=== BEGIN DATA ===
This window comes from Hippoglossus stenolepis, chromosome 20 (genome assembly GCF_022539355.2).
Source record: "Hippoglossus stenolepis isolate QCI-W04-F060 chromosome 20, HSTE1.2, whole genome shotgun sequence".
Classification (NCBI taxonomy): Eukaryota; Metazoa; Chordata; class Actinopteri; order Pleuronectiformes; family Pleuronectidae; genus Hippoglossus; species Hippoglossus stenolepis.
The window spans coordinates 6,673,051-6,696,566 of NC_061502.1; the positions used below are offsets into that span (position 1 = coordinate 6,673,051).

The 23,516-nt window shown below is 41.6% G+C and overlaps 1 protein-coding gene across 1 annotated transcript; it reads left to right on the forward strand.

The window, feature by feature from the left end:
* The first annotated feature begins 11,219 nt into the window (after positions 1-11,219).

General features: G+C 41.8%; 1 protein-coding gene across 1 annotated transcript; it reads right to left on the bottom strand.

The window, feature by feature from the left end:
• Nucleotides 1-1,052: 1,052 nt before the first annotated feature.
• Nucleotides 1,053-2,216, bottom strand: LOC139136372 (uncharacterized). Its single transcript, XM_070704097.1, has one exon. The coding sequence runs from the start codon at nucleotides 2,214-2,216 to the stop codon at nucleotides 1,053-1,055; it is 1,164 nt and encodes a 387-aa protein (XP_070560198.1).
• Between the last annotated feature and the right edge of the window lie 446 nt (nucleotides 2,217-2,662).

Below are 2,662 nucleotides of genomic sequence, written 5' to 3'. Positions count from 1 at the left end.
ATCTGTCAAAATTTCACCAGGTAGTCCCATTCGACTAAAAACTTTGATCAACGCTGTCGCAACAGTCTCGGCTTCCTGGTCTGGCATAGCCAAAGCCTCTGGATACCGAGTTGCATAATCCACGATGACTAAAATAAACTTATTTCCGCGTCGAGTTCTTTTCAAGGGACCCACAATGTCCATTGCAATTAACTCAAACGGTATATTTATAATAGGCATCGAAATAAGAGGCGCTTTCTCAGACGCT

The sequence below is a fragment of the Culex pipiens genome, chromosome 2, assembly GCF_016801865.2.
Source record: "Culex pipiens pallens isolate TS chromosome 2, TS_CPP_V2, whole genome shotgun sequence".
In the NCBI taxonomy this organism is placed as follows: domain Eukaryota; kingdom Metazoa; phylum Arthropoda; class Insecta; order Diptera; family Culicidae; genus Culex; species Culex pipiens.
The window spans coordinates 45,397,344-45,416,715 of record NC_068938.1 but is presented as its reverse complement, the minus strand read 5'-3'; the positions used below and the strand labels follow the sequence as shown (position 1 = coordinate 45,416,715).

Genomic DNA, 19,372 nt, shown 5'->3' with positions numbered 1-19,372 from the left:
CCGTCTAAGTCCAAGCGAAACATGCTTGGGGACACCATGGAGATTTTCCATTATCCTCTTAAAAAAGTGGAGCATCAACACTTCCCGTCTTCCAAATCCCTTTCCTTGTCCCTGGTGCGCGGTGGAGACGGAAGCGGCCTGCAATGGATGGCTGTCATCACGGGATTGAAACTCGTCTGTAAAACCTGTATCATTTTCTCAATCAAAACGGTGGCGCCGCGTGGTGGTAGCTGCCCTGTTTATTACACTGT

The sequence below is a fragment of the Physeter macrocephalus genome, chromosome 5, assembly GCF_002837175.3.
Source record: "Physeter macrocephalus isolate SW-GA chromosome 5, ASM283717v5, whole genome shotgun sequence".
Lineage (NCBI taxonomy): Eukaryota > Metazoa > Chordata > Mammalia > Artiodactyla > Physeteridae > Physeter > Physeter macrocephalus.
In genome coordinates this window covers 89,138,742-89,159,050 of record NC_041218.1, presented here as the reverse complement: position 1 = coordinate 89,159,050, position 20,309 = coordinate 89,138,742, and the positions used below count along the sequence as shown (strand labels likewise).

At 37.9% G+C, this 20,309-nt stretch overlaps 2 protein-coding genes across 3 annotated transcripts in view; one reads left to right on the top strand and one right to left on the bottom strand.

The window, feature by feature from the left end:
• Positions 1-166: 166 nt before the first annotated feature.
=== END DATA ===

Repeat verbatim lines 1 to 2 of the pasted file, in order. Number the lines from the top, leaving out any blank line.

This window comes from Hippoglossus stenolepis, chromosome 20 (genome assembly GCF_022539355.2).
Source record: "Hippoglossus stenolepis isolate QCI-W04-F060 chromosome 20, HSTE1.2, whole genome shotgun sequence".